Why a Homemaker Needs Life Insurance


Since we usually associate life insurance with replacing lost income the idea that a homemaker needs life insurance may not seem as important. But when you consider what will be lost upon the death of the homemaker, life insurance and the amount of coverage needed is seriously underrated.

Though there may not be a need to replace lost income, the loss of the homemaker will create a number of financial needs that did not exist previously.

Taking care of the obvious

The most basic need for life insurance centers on costs that are pretty typical to all of us. First on the list is of course burial expenses. At a minimum, the homemaker probably will need at least $10,000 in life insurance just to cover funeral related expenses.

But beyond funeral costs, there could be unpaid medical bills as a result of a series of treatments prior to death, as well as a host of other expenses incurred as a result. Some of those could include additional childcare expenses, travel expenses or even a pile of unpaid bills as a result of the confusion and busyness that often consumes a family in the last days of a loved ones life. Much of those expenses might end up on credit cards that will need to be paid off.

Childcare and domestic expenses

Though a homemaker does not earn wages in the sense that the primary breadwinner does, she or he provides dozens of domestic services with substantial costs if they had to be paid to an outsider. That’s probably exactly what will happen upon the death of the homemaker.

If you have very young children, there will need to be some form of childcare – probably in the home. There might also be a need for home cleaning services and payment for various other functions that the homemaker will no longer be around to provide. The combination of such expenses can easily cost $2,000-$3,000 per month, and that will need to be paid at least until the children are old enough to take care of themselves.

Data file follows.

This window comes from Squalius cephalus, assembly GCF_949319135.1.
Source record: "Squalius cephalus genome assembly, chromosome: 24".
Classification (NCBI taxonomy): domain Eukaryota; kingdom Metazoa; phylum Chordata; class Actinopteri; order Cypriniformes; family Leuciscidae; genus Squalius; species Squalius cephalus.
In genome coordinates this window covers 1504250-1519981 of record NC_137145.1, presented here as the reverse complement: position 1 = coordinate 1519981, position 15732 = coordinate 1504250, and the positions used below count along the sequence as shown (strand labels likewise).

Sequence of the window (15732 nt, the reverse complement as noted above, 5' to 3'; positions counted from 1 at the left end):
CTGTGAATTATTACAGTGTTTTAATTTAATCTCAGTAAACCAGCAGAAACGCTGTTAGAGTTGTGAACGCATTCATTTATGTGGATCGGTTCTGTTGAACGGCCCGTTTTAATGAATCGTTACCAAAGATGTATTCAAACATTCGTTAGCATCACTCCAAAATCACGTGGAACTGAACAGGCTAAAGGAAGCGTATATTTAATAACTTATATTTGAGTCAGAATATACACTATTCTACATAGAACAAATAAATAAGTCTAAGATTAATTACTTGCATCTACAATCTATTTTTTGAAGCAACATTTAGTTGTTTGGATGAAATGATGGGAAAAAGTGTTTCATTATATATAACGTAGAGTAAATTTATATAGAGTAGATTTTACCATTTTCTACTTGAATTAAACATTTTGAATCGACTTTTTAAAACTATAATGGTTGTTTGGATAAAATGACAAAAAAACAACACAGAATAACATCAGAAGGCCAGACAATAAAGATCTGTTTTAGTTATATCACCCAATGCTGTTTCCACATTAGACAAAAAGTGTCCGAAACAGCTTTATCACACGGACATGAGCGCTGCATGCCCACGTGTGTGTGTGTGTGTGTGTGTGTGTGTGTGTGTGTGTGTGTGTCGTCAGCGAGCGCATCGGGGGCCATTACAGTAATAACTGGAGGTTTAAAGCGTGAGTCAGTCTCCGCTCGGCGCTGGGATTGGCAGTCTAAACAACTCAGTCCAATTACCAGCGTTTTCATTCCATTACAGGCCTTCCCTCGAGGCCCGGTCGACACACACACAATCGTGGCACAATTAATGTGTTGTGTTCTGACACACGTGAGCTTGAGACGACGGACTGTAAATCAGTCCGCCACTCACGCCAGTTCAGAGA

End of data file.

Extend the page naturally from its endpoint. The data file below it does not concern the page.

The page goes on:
Re-settlement/transition costs

Life does not always go on as “normal” upon the death of a family member. One possibility is that the breadwinner may go through enough stress and crisis that will result in the loss of a job. If it does, the family will need money to help cover the transition into a new job or career. It may even be necessary to take some time away from work.

Another possibility is resettlement. Often after the death of a parent, the family relocates to be closer to family, as a way of providing direct care or at least closer proximity to extended family. That resettlement will obviously cost money for the move, and may also result in lost wages or even reduced wages upon finding a new job in the new location. If the homemaker has generous life insurance, those costs will be provided for.

Providing children with a college education

This is probably not something most families think about when it comes to life insurance, especially when it concerns a homemaker. At some point the children want to go to college, and that will have to be provided for financially. In many households where there is a homemaker, he or she will take a job to help pay for some of the costs of college for the kids. It often happens when the children become teenagers and the domestic responsibilities become light enough for the homemaker to start working outside the home for extra money.

But if the spouse dies, that potential source of revenue will disappear. Having an adequate amount of life insurance for the homemaker can help to cover this important but lost source of income for college financing.

If there is a nonworking spouse/homemaker in your household, does that person have a substantial amount of life insurance?